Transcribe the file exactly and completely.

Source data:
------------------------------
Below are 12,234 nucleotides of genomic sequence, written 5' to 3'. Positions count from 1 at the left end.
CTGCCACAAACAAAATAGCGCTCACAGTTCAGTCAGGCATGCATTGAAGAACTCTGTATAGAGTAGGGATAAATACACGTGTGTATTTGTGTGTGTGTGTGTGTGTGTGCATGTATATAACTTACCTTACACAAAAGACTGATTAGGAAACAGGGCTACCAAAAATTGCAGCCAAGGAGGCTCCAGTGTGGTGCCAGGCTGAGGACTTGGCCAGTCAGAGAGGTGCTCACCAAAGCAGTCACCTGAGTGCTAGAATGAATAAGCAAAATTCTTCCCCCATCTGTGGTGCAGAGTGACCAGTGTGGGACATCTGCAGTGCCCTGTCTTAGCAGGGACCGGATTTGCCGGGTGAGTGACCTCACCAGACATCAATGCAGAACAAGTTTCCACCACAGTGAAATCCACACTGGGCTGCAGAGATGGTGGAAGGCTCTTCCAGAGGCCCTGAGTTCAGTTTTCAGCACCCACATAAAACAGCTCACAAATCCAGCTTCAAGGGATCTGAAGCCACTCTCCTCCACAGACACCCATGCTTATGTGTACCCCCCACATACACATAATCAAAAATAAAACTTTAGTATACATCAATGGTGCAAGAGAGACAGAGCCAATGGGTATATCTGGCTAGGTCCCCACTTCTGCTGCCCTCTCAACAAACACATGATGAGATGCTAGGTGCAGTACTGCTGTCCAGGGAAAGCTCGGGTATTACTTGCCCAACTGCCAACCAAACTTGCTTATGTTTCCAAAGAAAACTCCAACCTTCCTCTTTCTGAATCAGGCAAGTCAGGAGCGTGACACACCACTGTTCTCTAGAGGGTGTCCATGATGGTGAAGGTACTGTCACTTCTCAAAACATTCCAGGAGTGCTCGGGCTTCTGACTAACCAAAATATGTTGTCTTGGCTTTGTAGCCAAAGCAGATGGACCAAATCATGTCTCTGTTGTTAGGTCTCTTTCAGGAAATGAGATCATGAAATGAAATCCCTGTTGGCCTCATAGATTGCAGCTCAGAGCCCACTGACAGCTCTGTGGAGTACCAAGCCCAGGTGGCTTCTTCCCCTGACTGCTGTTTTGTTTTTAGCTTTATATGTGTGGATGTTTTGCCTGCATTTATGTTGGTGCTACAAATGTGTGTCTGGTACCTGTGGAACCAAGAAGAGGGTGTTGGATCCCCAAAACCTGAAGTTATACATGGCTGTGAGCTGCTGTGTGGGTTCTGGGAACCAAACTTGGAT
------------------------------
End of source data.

Below are 12,234 nucleotides of genomic sequence, written 5' to 3'. Positions count from 1 at the left end.
CTGCCACAAACAAAATAGCGCTCACAGTTCAGTCAGGCATGCATTGAAGAACTCTGTATAGAGTAGGGATAAATACACGTGTGTATTTGTGTGTGTGTGTGTGTGTGTGCATGTATATAACTTACCTTACACAAAAGACTGATTAGGAAACAGGGCTACCAAAAATTGCAGCCAAGGAGGCTCCAGTGTGGTGCCAGGCTGAGGACTTGGCCAGTCAGAGAGGTGCTCACCAAAGCAGTCACCTGAGTGCTAGAATGAATAAGCAAAATTCTTCCCCCATCTGTGGTGCAGAGTGACCAGTGTGGGACATCTGCAGTGCCCTGTCTTAGCAGGGACCGGATTTGCCGGGTGAGTGACCTCACCAGACATCAATGCAGAACAAGTTTCCACCACAGTGAAATCCACACTGGGCTGCAGAGATGGTGGAAGGCTCTTCCAGAGGCCCTGAGTTCAGTTTTCAGCACCCACATAAAACAGCTCACAAATCCAGCTTCAAGGGATCTGAAGCCACTCTCCTCCACAGACACCCATGCTTATGTGTACCCCCCACATACACATAATCAAAAATAAAACTTTAGTATACATCAATGGTGCAAGAGAGACAGAGCCAATGGGTATATCTGGCTAGGTCCCCACTTCTGCTGCCCTCTCAACAAACACATGATGAGATGCTAGGTGCAGTACTGCTGTCCAGGGAAAGCTCGGGTATTACTTGCCCAACTGCCAACCAAACTTGCTTATGTTTCCAAAGAAAACTCCAACCTTCCTCTTTCTGAATCAGGCAAGTCAGGAGCGTGACACACCACTGTTCTCTAGAGGGTGTCCATGATGGTGAAGGTACTGTCACTTCTCAAAACATTCCAGGAGTGCTCGGGCTTCTGACTAACCAAAATATGTTGTCTTGGCTTTGTAGCCAAAGCAGATGGACCAAATCATGTCTCTGTTGTTAGGTCTCTTTCAGGAAATGAGATCATGAAATGAAATCCCTGTTGGCCTCATAGATTGCAGCTCAGAGCCCACTGACAGCTCTGTGGAGTACCAAGCCCAGGTGGCTTCTTCCCCTGACTGCTGTTTTGTTTTTAGCTTTATATGTGTGGATGTTTTGCCTGCATTTATGTTGGTGCTACAAATGTGTGTCTGGTACCTGTGGAACCAAGAAGAGGGTGTTGGATCCCCAAAACCTGAAGTTATACATGGCTGTGAGCTGCTGTGTGGGTTCTGGGAACCAAACTTGGAT